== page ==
PC Gamer: In addition to fixing that stuff, do you have freedom to clarify? I suppose in some cases what fans are looking for is not necessarily for this singing or dancing cut-scene resolution to something that's been hanging, but just something to explain how this happened or how that came together?
Mark Darrah: Yes, there will be a little bit of that. Leliana is brought back to life even if she dies at the Temple of Sacred Ashes. I'm not sure that we've provided enough information as to why and what's happening, what went on there, why that's possible. Yes, this is an opportunity for us to give a little bit more context and explain what's actually going on.
PC Gamer: Fair enough. What is your criteria for determining which characters do come back? Actually, not simply from the dead, but I mean from game to game. Why would Varric make the cut and not somebody else?
Mark Darrah: That's a good question. Some of it's based on just what the writers are excited about writing. But also, we look for a certain amount of balance between the character. There's a bunch of things that we're trying to do for balance. You want a certain degree of balance between the classes. You want a certain amount of balance between the genders and then a certain amount of balance between the romance options.
If you've had a character in a previous game that was a romance option typically we won't bring them back because they carry a lot of extra baggage with them. You're not going to have a romance option come back and certainly not have them be a romance option again because there's a lot of baggage that comes with that.
The player might get angry as well. “But they're in love with my previous character forever and ever and ever. How dare you?” I think there's validity to that. You can start to cross off a few characters because of that. We often don't bring back characters, at least not as followers, if they were previously romance options. You might see them. Alistair comes back because we can do cameos and have them have an influence on the story.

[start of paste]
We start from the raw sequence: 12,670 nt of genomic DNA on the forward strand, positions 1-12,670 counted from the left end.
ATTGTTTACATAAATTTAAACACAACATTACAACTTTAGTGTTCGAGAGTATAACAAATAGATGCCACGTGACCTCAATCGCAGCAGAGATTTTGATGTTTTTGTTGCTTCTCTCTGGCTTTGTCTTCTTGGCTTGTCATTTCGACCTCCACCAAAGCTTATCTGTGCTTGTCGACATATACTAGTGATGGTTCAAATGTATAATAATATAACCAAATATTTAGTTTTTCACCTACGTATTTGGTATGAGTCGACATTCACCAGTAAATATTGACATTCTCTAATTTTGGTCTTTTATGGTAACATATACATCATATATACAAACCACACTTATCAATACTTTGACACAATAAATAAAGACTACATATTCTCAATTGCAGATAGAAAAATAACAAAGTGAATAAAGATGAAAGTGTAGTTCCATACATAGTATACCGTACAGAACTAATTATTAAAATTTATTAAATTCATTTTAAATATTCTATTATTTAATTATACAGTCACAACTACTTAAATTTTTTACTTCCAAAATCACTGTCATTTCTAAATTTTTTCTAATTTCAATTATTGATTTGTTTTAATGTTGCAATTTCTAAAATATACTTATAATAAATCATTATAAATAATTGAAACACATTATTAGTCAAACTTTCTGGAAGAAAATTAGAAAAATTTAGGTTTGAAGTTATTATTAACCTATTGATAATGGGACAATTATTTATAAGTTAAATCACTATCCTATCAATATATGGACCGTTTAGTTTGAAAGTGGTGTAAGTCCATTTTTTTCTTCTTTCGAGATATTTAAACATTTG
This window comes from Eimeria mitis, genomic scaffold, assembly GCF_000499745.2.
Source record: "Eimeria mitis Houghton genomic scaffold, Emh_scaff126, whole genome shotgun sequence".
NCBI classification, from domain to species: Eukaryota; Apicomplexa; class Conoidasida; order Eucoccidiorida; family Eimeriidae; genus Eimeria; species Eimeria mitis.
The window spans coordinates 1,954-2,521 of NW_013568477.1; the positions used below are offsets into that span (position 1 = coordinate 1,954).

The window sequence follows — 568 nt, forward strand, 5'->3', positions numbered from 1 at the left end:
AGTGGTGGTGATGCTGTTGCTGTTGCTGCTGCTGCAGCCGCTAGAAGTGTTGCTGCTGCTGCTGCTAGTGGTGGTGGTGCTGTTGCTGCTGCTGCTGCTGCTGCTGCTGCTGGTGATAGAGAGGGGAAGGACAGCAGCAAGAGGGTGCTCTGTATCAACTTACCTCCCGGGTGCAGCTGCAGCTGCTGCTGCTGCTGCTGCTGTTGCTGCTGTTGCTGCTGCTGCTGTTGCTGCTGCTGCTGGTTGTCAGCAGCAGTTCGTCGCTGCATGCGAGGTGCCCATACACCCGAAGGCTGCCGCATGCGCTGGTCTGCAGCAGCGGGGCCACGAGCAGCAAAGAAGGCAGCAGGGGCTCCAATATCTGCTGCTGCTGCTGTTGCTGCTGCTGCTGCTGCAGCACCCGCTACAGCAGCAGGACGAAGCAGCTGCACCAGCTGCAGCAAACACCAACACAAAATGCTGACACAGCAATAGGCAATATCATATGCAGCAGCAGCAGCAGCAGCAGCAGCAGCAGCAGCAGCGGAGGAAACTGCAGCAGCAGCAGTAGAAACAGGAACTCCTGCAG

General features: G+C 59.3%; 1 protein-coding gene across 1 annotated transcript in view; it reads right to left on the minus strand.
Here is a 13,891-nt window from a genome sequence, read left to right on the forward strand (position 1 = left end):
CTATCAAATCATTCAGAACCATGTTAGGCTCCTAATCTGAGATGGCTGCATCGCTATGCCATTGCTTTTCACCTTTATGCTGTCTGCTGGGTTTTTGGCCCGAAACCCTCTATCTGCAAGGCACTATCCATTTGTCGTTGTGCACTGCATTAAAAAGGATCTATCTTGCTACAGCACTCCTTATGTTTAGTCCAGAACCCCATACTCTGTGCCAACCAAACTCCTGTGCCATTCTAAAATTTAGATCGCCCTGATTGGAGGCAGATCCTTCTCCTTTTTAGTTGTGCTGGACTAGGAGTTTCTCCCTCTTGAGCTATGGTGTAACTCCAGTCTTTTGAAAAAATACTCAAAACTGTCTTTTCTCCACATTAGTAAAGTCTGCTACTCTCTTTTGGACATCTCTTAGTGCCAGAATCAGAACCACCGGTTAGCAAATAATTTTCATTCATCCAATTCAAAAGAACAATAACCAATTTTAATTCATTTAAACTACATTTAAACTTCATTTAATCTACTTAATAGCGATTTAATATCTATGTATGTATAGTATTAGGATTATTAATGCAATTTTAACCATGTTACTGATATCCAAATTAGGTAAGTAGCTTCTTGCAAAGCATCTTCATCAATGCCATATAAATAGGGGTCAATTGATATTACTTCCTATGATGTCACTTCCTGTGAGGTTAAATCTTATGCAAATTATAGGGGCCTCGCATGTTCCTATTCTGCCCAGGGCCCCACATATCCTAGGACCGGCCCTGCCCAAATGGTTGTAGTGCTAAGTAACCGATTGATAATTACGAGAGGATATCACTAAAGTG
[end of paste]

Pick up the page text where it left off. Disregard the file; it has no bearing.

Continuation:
But additionally, some characters, Varric's a very good character because one of Varric's primary motivations is he's the guy that's got your back. He's your friend. He's a very good character to have because it's good to have someone in your camp no matter what. That makes him a very attractive character. It makes him an interesting character to have because he offers a nice counterpoint to a lot of other kinds of characters.
The other thing that causes us to bring someone back is someone that we're just simply not done with. That the arc is incomplete. Isabella between Origins and Dragon Age 2 is a good example of that. We introduced her, but there's just a lot more to be done with that. That's actually usually how we choose. Often characters move. We don't reuse followers very often. Obviously, we are reusing Varric. We typically promote secondary characters between games.
PC Gamer: Right, so someone graduates from being a quest-giving NPC to being a companion.
Mark Darrah: Yes.
PC Gamer: I read, recently, I think it was something that came out of PAX about diversifying the types of romantic relationship in the game. I was going to ask if some of that thinking also applies to friendship as well because obviously it's a type of relationship that people have with the companions that's not necessarily binary.
Mark Darrah: Friendship I think is … I think we've become trapped by that, the word romance. I think friendship is … I actually regret that in Dragon Age 2 we didn't have essentially that kind of bromance with Varric. He's not a romance, but he's, you can hang out with him and be your bud and have that same kind of depth. Some of our, what we would traditionally call romances in Dragon Age: Inquisition are falling more into that camp where they're not … they're more in that friendship area.
PC Gamer: Thank you very much for your time.